Buddhist priests held the ceremony in order to urge the government to hold a renegotiation over U.S. beef imports and President Lee Myung-bak to make an apology. Rev. Sugyeong, co-host of the ceremony, said yesterday, “President Lee Myung-bak has to make a sincere apology to the people regarding the government’s beef negotiation and suppression of candlelight vigil protesters. And then he can ask the people to provide a helping hand.”
However, what has urged Buddhist priests from across the country to go out of the temples and hold the Buddhist ceremony is their antipathy against the government. They believe that the government’s religious propensity has “gone way too far.”
They suggested some examples showing the government’s religious propensity: President Lee Myung-bak said he would give the city of Seoul to God when he was the mayor of Seoul; Cheong Wa Dae did not send a congratulatory message to major temples on Buddha’s Birthday; A senior official of the presidential office said the government agencies should be evangelized; The picture of National Police Agency Commissioner General Eo Cheong-soo was printed on the poster of a nationwide police fast event; The information on temples has been omitted from “Algoga,” the traffic information system created by the Ministry of Land, Transport and Maritime Affairs.
On Thursday, the nation’s Buddhist priests argued that the government was lopsided in its religious propensity, and formed a Buddhist commission to “put an end to the government’s religious propensity.” The commission supported the Buddhist ceremony held at Seoul Plaza.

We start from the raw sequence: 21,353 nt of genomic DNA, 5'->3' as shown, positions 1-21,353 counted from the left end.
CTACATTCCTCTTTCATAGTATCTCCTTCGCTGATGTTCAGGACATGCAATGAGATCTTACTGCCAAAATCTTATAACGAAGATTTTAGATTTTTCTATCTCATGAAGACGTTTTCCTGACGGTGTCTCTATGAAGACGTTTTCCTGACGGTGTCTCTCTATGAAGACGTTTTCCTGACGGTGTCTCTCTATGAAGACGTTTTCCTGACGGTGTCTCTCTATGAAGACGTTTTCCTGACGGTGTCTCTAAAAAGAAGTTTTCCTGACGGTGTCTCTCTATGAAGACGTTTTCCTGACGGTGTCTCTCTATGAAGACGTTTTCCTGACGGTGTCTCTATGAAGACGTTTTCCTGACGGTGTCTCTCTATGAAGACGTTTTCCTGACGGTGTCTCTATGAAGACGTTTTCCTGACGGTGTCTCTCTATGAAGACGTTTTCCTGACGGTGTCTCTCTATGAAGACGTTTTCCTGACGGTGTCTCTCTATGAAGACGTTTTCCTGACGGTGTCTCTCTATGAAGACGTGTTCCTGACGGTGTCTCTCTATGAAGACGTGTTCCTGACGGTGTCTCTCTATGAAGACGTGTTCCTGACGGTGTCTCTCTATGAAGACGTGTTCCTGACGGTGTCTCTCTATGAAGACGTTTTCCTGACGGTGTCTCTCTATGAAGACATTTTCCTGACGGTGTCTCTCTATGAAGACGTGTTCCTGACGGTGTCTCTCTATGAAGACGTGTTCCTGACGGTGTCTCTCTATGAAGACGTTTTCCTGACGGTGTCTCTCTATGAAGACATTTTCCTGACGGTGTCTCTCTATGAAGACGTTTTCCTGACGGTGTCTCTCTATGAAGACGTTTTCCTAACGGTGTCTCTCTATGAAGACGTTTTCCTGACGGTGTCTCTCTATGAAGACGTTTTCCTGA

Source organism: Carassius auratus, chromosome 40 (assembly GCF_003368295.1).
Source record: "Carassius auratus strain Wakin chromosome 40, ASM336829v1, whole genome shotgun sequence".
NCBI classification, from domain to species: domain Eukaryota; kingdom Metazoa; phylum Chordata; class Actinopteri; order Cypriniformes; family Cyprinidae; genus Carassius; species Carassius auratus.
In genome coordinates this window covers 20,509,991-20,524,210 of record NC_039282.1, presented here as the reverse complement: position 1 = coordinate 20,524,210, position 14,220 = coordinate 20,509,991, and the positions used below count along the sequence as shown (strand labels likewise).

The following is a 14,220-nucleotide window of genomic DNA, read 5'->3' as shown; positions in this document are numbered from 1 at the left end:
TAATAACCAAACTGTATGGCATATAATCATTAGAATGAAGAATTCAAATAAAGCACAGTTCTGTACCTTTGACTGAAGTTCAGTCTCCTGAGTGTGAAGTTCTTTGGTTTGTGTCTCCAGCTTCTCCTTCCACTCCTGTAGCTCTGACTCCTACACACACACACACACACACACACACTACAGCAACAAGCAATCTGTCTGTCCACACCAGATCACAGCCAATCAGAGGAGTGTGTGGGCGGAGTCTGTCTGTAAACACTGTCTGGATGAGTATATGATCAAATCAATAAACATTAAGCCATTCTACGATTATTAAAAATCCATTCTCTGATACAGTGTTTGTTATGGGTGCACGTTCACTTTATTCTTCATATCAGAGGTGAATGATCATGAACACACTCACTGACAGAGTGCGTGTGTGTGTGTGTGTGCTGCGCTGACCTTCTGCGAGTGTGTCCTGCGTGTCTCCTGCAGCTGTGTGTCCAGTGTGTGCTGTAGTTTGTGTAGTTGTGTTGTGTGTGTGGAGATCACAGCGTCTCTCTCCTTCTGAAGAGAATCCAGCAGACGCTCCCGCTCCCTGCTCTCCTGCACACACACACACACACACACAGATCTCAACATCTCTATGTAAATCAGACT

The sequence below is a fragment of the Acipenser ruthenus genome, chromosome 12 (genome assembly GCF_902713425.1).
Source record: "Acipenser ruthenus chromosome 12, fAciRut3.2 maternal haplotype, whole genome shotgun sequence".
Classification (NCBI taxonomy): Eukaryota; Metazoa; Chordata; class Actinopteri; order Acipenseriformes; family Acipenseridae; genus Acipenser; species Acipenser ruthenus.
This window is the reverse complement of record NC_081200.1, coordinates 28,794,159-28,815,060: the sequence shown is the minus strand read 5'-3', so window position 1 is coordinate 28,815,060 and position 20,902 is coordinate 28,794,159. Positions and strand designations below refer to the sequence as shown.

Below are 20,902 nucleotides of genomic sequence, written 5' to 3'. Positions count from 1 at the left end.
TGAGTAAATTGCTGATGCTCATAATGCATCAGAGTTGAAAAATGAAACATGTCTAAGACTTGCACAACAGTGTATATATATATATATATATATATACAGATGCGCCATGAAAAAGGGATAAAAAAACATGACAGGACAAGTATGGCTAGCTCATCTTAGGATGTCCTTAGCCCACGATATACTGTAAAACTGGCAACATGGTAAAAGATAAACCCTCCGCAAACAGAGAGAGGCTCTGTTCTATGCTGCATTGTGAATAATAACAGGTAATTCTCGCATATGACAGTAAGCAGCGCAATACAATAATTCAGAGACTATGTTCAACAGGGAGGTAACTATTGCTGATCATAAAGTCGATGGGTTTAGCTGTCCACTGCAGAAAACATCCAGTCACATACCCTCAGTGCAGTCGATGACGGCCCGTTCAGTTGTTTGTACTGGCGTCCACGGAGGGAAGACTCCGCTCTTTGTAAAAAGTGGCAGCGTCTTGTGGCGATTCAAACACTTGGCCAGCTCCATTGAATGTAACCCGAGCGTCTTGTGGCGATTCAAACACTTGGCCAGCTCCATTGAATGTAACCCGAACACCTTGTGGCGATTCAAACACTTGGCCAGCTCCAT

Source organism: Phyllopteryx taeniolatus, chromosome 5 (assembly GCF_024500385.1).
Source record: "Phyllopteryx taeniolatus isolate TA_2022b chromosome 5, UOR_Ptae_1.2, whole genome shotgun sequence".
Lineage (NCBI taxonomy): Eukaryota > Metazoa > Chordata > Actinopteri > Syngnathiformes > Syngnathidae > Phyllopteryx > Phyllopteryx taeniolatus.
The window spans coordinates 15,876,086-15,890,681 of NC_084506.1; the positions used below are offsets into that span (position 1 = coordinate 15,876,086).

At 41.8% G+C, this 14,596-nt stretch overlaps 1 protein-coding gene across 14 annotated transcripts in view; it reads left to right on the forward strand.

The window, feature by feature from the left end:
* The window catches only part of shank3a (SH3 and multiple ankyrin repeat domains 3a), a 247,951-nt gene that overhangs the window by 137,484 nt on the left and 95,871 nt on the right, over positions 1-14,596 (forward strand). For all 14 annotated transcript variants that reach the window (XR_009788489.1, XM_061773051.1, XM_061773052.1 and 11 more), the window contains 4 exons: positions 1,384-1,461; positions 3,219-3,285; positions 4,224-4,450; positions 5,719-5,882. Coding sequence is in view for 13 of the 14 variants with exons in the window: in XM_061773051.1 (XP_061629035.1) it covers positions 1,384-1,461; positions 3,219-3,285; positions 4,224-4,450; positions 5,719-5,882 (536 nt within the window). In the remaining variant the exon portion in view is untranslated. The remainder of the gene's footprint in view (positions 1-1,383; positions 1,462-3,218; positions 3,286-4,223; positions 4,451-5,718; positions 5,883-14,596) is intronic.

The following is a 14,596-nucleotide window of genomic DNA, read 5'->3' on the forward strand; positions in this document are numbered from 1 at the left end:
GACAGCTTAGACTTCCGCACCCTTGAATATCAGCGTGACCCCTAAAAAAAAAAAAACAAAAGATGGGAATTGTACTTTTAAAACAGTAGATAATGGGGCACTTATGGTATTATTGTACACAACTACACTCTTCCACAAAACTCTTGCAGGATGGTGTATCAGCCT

Rev. Seongmuk belonging to the Central Council of the Korean Buddhist Jogye Order said, “We’re concerned over the government’s anachronistic attitude under which it describes people against the government’s policies as Satan and insist on evangelizing the government. It ignores the principle of separation of religion and politics, guaranteed by the constitution.” Others say, “From the perspective of Buddhist priests, the religious propensity of the incumbent government can be considered as issues related with the religious authority and power and a matter of life and death.”
Accordingly, most Buddhist priests think that they will not step back unless the government suggests solutions. Before the ceremony, Rev. Jigwan, executive chief of the Korean Buddhist Jogye Order, did not clearly mention the issue but he implied that the ceremony was inevitable. He did not participate in the event.
The Buddhist circle urges the government to provide fundamental solutions. They argue that warnings for senior government officials who have made religiously biased statements or policies are not enough and that the government should put an effective system in place so as to prevent same problems from appearing.
A source from the Jogye Order said, “Ethics standards for government officials should include not only issues on their wealth and ethics but also issues on religious propensity. In other words, the standards should prevent government officials from propagandizing or belittling certain religion. Unless the government comes up with relevant measures, even monks who are undergoing disciplines during summer may quit their training and participate in the ceremony.” If the government fails to provide solutions, the group behavior such as the Buddhist ceremony seems unlikely to end in the near future.